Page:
Hey! I loved those "component stack" things behind the smoked glass!
Hey! I loved those "component stack" things behind the smoked glass!
Not just taste. I have two systems. One sounds best flat. The other can use adjustment with tone controls. Difference in room and speakers. Not just taste.I know it's been said before but surely it's just down to what your tastes are ? Direct on my set up sounds awfully flat and yes I even use loudness although the bass and treble settings are just a little above middle. I have a room to listen in but it's in a real house with real things and a system that only cost £1800 all in. But I love the sound and isn't that what matters ?
There are recording labels who just use a crossed stereo pair straight to Dat and nothing more.Pretty much a silly question. For those purists that think no controls is the way to go because it muddies your signal paths, well sure anytime you add components to a circuit you get more noise and you can get signal loss. So with that thought shouldn't the studio's not use mixing boards and a large array of other forms to shape the sounds they are recording. Maybe guitarists shouldn't use loopers, delay, overdrive, and distortion pedals? I totally agree with the common sense, no snob approach of the author of this article.
Hi Old 45sYou usually find that in this forum (and the S.H. Forum) that the people that say your system doesn't require tone controls are the people who have already outlaid thousands of bucks for Amps with no tone controls and are simply justifying their purchase.. they're simply putting up with no tone controls but (secretly) wish they had them. Of course they'll never admit it!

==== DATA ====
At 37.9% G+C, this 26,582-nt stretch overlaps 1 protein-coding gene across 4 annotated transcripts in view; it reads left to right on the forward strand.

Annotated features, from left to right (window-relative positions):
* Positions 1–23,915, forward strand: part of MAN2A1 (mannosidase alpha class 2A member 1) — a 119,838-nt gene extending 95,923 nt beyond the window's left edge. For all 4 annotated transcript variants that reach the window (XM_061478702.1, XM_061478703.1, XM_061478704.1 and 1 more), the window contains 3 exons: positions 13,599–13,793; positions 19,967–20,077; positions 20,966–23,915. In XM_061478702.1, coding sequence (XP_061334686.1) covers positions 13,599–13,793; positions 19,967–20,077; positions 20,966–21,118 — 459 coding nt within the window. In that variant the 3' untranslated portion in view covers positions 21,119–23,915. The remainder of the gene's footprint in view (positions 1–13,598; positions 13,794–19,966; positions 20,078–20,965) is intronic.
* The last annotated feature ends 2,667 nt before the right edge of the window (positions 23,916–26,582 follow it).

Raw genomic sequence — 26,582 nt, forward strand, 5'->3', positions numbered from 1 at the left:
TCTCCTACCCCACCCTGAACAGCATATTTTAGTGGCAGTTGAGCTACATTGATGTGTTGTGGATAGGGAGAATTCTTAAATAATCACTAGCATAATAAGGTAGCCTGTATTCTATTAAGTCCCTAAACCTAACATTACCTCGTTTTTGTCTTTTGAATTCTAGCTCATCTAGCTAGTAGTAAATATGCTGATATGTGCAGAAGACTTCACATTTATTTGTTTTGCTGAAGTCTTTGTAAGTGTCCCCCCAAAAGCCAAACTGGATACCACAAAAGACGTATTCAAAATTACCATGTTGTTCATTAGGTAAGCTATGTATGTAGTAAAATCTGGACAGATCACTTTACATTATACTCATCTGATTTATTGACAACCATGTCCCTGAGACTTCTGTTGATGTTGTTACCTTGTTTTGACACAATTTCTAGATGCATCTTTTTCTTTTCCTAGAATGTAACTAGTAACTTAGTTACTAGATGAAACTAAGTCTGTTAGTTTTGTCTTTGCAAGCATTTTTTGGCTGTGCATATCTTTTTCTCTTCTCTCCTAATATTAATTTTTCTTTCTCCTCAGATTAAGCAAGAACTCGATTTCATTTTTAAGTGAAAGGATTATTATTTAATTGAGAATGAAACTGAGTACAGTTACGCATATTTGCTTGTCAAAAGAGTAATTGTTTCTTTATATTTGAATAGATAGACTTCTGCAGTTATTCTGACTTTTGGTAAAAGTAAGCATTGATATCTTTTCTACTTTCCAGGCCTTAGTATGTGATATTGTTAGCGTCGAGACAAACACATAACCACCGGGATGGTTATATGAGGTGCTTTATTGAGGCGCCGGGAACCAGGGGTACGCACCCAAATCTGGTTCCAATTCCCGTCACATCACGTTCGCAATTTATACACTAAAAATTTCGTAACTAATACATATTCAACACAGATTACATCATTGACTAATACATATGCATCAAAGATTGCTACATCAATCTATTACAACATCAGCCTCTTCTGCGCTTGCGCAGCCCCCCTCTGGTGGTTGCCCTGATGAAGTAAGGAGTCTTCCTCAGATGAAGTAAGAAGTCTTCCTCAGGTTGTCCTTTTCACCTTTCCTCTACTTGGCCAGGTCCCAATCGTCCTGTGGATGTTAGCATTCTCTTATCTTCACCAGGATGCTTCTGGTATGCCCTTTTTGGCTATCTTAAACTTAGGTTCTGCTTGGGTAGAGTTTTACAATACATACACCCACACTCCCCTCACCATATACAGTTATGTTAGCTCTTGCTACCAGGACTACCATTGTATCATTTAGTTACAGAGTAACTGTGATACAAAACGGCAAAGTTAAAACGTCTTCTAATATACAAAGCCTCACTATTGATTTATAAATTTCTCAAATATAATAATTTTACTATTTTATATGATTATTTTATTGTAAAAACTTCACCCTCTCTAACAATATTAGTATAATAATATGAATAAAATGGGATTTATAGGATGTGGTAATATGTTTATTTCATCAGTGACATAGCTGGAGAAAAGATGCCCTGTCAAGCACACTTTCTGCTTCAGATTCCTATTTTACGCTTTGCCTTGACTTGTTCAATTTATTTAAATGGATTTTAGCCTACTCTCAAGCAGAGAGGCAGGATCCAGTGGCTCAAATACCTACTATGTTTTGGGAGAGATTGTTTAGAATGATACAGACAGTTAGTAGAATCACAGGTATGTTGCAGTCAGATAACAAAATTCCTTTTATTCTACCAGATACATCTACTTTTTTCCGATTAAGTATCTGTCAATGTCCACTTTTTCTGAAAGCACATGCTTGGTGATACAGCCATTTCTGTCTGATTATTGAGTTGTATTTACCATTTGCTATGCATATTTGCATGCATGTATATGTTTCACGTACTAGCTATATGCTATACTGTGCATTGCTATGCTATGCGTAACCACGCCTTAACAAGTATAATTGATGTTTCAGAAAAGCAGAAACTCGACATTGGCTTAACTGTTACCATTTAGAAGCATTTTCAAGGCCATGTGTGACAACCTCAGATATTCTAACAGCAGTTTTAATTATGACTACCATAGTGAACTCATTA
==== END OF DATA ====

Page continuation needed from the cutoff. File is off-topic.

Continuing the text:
I personally think marketing has more to do with it.Keith - The main reason that tone controls (and also graphic equalisers) went out of fashion decades ago is simply sound quality.
I do not want to hear the music in "ultimate fidelity".The listener who wants to hear his music in ultimate fidelity will forego this apparently useful feature to maintain the excitement factor of the original performance that was recorded in the studio.
Keith - The main reason that tone controls (and also graphic equalisers) went out of fashion decades ago is simply sound quality. Putting the signal through this additional processing circuit adversely affects the fidelity of the music. With mid-fi equipment (the most likely to feature tone controls) feeding mediocre speakers, the un-critical listener will not realise that some potential sound quality has been lost.
The listener who wants to hear his music in ultimate fidelity will forego this apparently useful feature to maintain the excitement factor of the original performance that was recorded in the studio.
Ultimately the fewer stages of processing circuitry the better, so ideally no tone controls and not even DSP room correction. The latter (and to a certain extent the former) is designed to adjust the sound to correct for poor room acoustics, but far better is to get the room acoustics improved by other means such as speaker placement, use of furniture, carpets and curtains, etc.
If you really feel your room is so bad (or your speakers or even amp) that tone controls or DSP is necessary, don't add these circuits to full-range amps as the top end in particular (the part that conveys the "tingle-factor" in music) is degraded by this unnecessary signal processing. Instead look towards bi-amping and add DSP to the bass amp only. This is the area where room acoustics most spoils the speakers' performance, but leave the much more critical (for ultimate music enjoyment) upper frequency range un-molested by room correction processing.
There’ll be howls of protest at this logical argument from the multitude of Lyngdorf users who have strayed to this forum from the more appropriate AV forum, but all DSPs do add an extra stage of signal processing that should be avoided if possible, particularly the top end. Peter